STUDY QUESTION: Does C-reactive protein (CRP), as a marker of persisting low-grade inflammation, identify Chlamydia trachomatis IgG antibody test (CAT)-positive women who are at the highest risk for tubal factor infertility (TFI)?
SUMMARY ANSWER: No association was found between slightly elevated CRP (seCRP) levels and TFI in our CAT-positive patient population.
WHAT IS KNOWN ALREADY: In the fertility work-up, CAT is used to estimate the risk for TFI and to select high-risk patients for additional invasive diagnostic procedures (e.g. hysterosalpingography and laparoscopy). However, a high number of false positives exist among CAT-positive patients. In a previous study, it has been suggested that women with TFI may be identified more accurately when combining CAT with CRP, a marker for persistent low-grade inflammation.
STUDY DESIGN SIZE DURATION: Our original retrospective cohort consisted of 887 consecutive female patients who visited the fertility clinic of a tertiary care centre between 2007 and 2015. All CAT-positive women who underwent laparoscopy (as the reference test for evaluation of tubal function) and who had not undergone previous pelvic surgery were included in the study. CRP was determined in spare serum samples, and medical data was obtained by chart review.
PARTICIPANTS/MATERIALS SETTING METHODS: A total of 101 women (11.4%) were CAT-positive, and 64 of these 101 women (7.2%) met all inclusion criteria. CAT was performed with an ELISA. TFI was assessed by laparoscopy and strictly defined as extensive peri-adnexal adhesions and/or distal occlusion of at least one tube. In spare sera, CRP was performed with a high-sensitivity CRP ELISA, and CRP levels between 3 and 10 mg/L were defined as positive. Analyses were corrected for BMI, endometriosis and smoking.
MAIN RESULTS AND THE ROLE OF CHANCE: There was no statistically significant association between seCRP level and TFI after adjusting for BMI, endometriosis and smoking (odds ratio 1.0; 95% CI 0.3-3.3; n = 64).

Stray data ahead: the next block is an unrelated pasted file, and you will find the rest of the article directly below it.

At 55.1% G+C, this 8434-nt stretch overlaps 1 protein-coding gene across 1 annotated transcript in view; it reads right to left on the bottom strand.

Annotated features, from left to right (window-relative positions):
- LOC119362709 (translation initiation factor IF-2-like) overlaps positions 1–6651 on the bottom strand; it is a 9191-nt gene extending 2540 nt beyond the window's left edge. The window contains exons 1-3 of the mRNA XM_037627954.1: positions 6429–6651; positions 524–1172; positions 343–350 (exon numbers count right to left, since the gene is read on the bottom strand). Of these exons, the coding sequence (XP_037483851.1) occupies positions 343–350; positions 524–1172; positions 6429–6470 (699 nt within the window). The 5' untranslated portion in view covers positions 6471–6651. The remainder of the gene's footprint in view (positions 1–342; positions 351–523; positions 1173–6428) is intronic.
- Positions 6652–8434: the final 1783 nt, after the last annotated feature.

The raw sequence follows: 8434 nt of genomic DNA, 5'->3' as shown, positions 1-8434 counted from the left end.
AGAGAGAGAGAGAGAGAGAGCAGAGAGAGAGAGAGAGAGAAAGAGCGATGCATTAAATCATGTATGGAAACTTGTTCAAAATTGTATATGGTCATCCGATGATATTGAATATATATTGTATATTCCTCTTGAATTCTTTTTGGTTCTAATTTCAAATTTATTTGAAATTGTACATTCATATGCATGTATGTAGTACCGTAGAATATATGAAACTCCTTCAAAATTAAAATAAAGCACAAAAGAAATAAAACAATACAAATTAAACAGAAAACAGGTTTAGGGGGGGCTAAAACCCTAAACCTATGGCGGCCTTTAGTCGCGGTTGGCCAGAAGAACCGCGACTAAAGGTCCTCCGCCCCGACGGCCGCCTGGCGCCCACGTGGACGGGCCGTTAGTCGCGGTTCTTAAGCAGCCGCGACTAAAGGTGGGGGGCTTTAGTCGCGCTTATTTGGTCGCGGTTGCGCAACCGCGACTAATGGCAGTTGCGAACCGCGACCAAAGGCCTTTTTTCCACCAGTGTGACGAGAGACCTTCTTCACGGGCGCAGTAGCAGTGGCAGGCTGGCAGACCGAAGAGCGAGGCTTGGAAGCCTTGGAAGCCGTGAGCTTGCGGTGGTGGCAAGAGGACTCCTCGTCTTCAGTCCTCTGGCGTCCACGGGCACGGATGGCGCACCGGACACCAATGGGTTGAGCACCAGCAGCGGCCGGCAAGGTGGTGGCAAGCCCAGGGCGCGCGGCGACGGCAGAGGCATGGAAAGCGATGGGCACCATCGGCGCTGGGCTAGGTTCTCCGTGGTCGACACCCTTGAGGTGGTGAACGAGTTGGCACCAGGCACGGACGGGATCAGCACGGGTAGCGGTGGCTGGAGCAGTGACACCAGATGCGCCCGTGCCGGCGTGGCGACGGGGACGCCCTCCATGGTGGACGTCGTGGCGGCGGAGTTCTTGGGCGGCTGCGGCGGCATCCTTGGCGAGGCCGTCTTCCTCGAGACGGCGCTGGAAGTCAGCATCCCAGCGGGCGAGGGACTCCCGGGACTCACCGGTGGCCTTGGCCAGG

LIMITATIONS REASONS FOR CAUTION: Our retrospective study had a small sample size due to a low CAT-positivity rate and a conservative clinical policy with regard to invasive diagnostic testing. Additionally, CRP levels were only measured once, while they may change throughout the menstrual cycle and in time.
WIDER IMPLICATIONS OF THE FINDINGS: Contrary to previous findings, our results show CRP is not suitable as a marker of persistent low-grade inflammation in CAT-positive women. Other inflammatory markers and immunogenetic host factors should be studied on their clinical validity and utility to improve non-invasive risk assessment for TFI in the fertility work-up.
STUDY FUNDING/COMPETING INTERESTS: This work was partially supported by the European EuroTrans-Bio Grant [Reference number 110012 ETB] and the Eurostars grant (E!9372). S.A.M., a full-time employee of Amsterdam University Medical Centres location VUMC (0.56 fte) and the Maastricht University Medical Center (0.44 fte), is the founder (2011) and CEO of TubaScan Ltd, a spin-off company, Dept. of Medical Microbiology and Infection Prevention, Amsterdam UMC, location VUmc, Amsterdam, the Netherlands. S.O. and E.F.v.E. at the time of conducting this research had a partial appointment at TubaScan Ltd.
- tubal factor infertility
- Chiamydia trachomatis
- C-reactive protein
- Chlamydia trachomatis antibody test
- fertility workup
- low-grade inflammation